|Apple App Store Antitrust Suit|
|Written by Lucy Black|
|Wednesday, 28 November 2018|
It is obvious that Apple has a monopoly on iOS apps, but it is using a very slippery argument to thwart the current class action being brought against it for being said monopoly.
We first reported reported on the lawsuit back in June, 2018. The reason was that the Supreme Court had, unusually for the type of case, got involved when it didn't have to. The argument is that the App Store is a monopoly and this doesn't seem to be at issue. It clearly is a monopoly and it sets 30% as its cut, more or less the standard percentage taken by all other app stores. Only Microsoft's app store offers a bigger cut to developers and then only if a range of conditions is met. Is the App store distorting the market? Probably. If you look at Android, where there are other competing stores, you will find that percentages can be much lower, but the leading App stores stay close to the 30% take.
The case Apple Inc. v. Pepper has asked the government to break up the monopoly. Lower courts have heard similar cases and are in agreement not to proceed, but the Supreme Court has decided to get involved and make a final ruling. Notice that the final ruling here is whether or not the case can proceed to trial, not a final final outcome.
Nine Justices have now been exposed to an hour of arguments from Apple and what is strange is that the main argument being used is not that the App store isn't a monopoly, although no admission has been made that it is, but that a 1977 precedent protects it. The argument is that even if a monopoly overcharges, what is the point of a monopoly if you can't use it to squeeze extra money out of people, it is only the direct victims that can sue. For example, if a Chinese parts manufacturer had a monopoly on making parts for iPhones and you were being charged 50% more than a reasonable market value for the phone, it isn't you who could sue. You are an indirect customer of the parts company and only Apple, the direct customer, could sue.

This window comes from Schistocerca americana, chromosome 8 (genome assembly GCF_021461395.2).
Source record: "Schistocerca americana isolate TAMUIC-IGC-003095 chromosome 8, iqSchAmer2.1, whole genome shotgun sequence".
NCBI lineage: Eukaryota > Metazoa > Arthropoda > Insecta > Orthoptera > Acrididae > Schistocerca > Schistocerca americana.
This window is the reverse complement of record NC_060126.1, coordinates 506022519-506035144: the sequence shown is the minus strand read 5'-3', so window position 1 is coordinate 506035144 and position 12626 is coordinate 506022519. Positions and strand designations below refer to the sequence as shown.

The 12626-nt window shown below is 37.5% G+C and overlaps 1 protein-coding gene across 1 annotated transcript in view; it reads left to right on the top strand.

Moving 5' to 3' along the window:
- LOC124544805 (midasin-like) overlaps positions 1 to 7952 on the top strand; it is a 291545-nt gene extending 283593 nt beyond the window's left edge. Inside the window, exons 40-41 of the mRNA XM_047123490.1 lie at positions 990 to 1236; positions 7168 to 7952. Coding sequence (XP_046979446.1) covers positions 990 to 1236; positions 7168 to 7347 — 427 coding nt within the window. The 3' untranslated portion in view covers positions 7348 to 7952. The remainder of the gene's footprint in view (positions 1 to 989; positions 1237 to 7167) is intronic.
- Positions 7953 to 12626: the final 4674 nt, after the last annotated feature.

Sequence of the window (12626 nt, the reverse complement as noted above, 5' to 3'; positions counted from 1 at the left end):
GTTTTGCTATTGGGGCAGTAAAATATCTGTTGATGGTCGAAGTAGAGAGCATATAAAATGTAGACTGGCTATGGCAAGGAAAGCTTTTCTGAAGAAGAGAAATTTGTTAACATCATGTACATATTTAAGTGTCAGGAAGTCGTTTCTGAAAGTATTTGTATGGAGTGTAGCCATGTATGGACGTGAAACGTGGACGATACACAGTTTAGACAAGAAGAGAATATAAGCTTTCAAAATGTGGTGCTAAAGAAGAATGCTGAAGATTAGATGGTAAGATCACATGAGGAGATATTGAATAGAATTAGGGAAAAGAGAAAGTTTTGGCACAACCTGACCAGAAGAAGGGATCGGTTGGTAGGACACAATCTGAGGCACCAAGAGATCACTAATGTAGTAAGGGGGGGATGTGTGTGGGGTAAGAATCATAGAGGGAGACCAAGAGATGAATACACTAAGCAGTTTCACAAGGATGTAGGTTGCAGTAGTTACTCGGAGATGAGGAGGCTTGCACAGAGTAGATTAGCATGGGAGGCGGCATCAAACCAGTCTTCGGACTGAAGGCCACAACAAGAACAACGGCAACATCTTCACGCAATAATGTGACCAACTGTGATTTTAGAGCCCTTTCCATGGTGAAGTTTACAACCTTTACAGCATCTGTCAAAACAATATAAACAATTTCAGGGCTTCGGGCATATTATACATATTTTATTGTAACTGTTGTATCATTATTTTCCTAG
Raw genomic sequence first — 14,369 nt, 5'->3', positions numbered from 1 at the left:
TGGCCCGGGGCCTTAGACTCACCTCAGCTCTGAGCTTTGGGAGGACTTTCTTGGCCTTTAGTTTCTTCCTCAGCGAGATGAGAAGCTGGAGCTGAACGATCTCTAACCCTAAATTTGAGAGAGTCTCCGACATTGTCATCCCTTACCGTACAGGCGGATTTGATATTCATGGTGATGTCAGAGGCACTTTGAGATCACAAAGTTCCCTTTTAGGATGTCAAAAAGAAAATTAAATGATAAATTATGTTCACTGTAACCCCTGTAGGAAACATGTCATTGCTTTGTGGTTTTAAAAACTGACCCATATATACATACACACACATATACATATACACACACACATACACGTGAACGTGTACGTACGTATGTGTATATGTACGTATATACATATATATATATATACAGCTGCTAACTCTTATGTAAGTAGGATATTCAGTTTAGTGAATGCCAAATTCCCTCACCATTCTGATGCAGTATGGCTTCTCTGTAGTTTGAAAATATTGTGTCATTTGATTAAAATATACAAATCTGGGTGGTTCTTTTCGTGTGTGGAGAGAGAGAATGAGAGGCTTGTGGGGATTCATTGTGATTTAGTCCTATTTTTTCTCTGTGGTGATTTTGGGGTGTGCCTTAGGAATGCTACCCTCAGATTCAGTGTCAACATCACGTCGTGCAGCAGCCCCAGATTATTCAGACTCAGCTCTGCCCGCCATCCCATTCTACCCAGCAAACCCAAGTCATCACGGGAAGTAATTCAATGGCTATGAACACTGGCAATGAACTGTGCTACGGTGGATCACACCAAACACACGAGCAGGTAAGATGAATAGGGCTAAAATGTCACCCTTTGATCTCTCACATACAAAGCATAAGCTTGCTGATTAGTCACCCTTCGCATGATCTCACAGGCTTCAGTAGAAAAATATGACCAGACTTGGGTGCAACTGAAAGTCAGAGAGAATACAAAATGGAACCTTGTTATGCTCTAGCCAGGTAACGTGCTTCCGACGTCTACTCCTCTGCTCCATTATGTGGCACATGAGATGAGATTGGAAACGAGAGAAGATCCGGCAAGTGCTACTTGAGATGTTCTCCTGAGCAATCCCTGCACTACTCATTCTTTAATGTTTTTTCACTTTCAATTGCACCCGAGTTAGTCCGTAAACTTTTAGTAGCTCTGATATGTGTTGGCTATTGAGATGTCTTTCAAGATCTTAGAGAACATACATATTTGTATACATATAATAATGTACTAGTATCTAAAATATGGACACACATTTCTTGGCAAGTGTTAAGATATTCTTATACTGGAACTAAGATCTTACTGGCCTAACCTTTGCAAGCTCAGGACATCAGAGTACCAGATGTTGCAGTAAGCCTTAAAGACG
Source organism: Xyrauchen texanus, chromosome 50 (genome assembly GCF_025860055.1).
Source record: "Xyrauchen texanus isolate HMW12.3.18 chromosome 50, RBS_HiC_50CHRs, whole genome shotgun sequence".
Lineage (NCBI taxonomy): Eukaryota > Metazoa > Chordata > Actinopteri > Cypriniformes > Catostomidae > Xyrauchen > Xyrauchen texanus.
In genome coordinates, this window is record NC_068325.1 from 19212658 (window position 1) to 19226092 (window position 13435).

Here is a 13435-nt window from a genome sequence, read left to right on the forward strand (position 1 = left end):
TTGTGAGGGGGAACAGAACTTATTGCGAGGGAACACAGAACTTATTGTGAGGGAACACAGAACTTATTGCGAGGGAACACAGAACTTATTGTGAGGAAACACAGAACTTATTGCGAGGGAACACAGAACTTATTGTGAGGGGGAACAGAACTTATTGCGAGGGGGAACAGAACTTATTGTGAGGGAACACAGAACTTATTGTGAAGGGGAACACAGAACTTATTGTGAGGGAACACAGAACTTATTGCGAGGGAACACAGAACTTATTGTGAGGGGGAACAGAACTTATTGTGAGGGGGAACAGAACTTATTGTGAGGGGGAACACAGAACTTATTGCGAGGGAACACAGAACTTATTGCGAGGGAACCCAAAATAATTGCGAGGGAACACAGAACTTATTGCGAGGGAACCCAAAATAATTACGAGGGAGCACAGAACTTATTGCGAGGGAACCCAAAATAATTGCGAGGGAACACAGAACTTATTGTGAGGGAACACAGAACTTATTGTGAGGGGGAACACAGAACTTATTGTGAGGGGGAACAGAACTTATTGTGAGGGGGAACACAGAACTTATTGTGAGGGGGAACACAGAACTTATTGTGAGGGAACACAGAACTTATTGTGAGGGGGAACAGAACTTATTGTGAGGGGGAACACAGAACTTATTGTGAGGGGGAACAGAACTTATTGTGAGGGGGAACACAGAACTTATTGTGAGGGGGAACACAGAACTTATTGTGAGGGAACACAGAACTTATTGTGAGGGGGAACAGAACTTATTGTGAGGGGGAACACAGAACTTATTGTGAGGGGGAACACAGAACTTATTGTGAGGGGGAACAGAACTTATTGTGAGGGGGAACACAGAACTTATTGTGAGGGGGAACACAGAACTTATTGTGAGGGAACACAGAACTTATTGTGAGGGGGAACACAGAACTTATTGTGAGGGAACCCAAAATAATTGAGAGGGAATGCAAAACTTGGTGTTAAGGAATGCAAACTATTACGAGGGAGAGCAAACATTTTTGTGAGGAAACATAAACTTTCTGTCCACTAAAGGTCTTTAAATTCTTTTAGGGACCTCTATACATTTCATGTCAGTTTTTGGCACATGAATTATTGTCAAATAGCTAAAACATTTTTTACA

Sounds reasonable and you can see that the intent is to avoid a sort of double jeopardy for a single price hike. The problem here is who is the direct customer? Apple is arguing that it is the developer who is paying for the right to sell apps in the App store, not the end user who ends up paying for the whole thing. Given that Apple devs earned $26 billion in 2017, according to Apple, it seems unlikely that they are going to bite the hand that feeds them for a few dollars more. Also given that Apple's draconian rules mean that any developer complaining to the press gets kicked out of the App store, what do you think would happen to any group of devs seeking to sue Apple?
So I guess the conclusion is that the App store is a monopoly, and might be increasing prices, but it is only the developers that can sue.
At the moment the Court doesn't seem to have reached a clear decision, but it looks as if it is moving in the direction of allowing the lawsuit to proceed.
Fear and Loathing In The App Store
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|Last Updated ( Wednesday, 28 November 2018 )|